If the purpose of language is to communicate, you might think, from reading an academic article, that academics do not seem very adept at doing just that.
But before you throw up your hands, cursing the “poisonous language of academia” (Frisk, 2005), let’s find out why academics use terms that seem to frustrate the lay readers at every turn.
It’s Not a Secret Code
Academia is not, as most imagine, a lonely profession. In their chosen fields of study, academics work within a community where there already exist a group of researchers and practitioners.
To learn and be kept up-to-date on what’s happening in their area of study, members within the community read, discuss and analyse each other’s writing.
And as they respond to each other’s works, they began to develop and use certain discourse (read: conventions) to communicate and exchange information. Philosopher Thomas Kuhn called these enclaves of researchers, who share language, values and beliefs, “discourse communities” (cited in Flowerdew, 2000).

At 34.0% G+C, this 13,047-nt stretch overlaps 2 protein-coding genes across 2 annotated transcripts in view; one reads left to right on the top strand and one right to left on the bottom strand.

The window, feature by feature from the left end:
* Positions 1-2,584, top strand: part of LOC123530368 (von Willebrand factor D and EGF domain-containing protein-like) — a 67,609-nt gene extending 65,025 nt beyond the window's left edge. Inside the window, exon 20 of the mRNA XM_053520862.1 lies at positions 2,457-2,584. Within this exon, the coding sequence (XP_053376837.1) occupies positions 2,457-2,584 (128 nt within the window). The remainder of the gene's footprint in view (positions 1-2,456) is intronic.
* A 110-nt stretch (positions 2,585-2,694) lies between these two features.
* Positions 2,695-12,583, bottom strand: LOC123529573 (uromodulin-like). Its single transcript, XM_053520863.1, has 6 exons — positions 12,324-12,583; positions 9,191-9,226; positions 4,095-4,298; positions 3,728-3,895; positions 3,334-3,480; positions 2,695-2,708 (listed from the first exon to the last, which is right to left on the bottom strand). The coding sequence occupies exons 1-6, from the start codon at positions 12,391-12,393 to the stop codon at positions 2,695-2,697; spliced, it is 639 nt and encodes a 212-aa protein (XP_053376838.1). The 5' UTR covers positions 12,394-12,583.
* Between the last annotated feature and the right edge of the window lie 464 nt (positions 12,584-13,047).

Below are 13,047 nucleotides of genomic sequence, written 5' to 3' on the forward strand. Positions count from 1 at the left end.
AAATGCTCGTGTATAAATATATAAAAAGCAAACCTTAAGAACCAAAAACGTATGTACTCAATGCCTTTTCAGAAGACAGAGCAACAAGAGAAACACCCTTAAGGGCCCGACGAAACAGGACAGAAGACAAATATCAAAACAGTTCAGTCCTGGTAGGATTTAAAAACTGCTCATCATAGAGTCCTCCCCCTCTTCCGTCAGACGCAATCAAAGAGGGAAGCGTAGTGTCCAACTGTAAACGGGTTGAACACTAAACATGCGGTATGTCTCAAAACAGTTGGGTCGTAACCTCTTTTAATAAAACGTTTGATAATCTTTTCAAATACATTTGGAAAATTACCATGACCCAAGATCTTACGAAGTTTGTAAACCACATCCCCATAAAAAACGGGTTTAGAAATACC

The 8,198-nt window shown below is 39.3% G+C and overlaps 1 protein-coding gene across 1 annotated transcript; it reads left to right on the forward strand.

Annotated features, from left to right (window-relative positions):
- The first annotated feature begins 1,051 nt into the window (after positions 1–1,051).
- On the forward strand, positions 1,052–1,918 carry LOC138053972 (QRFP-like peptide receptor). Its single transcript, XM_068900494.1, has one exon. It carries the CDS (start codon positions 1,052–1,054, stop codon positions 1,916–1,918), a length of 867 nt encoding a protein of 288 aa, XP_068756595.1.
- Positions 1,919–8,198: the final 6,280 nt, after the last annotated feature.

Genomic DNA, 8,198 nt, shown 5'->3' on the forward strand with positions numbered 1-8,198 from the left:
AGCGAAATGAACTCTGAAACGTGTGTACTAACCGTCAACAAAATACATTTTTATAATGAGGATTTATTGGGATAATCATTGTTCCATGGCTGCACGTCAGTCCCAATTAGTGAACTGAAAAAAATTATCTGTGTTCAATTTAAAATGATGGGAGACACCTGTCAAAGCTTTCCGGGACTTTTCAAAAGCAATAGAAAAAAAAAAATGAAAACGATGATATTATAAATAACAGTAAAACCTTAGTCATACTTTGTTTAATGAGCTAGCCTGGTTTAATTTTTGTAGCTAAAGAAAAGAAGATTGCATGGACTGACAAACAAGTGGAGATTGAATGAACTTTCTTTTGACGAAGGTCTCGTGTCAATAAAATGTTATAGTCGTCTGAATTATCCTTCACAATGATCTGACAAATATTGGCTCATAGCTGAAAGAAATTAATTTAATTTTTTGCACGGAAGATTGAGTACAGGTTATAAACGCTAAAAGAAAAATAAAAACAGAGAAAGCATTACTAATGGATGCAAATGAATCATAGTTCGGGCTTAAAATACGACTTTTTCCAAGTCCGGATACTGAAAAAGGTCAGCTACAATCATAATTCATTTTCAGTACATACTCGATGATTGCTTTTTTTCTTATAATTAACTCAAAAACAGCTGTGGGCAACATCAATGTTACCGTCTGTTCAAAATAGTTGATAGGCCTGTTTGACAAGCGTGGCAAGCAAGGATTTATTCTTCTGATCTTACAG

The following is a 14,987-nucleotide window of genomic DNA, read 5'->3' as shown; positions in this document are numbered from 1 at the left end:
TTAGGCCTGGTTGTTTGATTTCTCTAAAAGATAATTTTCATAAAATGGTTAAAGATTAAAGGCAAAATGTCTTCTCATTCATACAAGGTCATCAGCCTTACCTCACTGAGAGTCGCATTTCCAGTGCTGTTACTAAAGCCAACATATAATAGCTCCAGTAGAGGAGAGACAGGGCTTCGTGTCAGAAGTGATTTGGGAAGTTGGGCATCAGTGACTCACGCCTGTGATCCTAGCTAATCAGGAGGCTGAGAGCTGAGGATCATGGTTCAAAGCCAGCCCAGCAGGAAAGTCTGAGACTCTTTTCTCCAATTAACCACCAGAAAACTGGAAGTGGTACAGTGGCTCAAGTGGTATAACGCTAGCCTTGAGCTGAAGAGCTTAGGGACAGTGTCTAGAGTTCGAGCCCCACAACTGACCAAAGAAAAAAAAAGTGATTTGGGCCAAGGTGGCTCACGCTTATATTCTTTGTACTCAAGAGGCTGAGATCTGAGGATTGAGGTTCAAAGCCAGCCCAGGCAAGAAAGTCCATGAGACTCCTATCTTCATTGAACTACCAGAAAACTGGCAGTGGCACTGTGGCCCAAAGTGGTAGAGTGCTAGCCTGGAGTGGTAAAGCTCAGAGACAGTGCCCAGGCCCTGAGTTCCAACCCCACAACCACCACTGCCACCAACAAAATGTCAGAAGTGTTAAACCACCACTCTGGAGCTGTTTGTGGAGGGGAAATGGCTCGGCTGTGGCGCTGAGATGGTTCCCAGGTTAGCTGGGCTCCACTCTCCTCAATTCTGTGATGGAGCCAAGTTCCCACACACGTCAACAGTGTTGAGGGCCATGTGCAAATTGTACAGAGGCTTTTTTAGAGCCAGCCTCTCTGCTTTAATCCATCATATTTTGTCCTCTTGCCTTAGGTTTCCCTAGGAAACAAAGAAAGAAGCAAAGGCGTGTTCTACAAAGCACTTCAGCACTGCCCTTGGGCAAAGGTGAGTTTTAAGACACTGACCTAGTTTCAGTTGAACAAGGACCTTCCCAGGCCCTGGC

When young scholars start out, they cannot ignore these established practices. To be accepted and recognized as full-fledged members within the community, they have to demonstrate, usually through their writings, that they have learnt and understood these conventions.
And once they embark on this journey, this learning process never ends. Even after they have gained acceptance into the community, they cannot ignore these conventions if they want to get published. The definition of their success is measured by the acceptance of their writing for publication.
Not All Gloom and Doom
If at this point of the article, you were still hoping for a call to revolt against the language, you are going to be disappointed (see Frisk, 2005). The way academics use language is deeply entrenched because it is how they communicate with each other.
But this does not mean you should be left out of this process. Dennis Kwek, a research associate with the Centre of Research for Pedagogy and Practice, believes that persistence is the key. “If you persist, the articles will become easier because your brain gets rewired to read them.”
Flowerdew, J. (2000). Discourse community, legitimate peripheral participation, and the nonnative-English-speaking scholar. TESOL Quarterly, 34(1), pp. 127-150.
Frisk, R. (2005, May 14). Let us rebel against poisonous academics and their preposterous claptrap of exclusion. The Observer. Retrieved Feb 6, 2008, from http://www.selvesandothers.org/article9561.html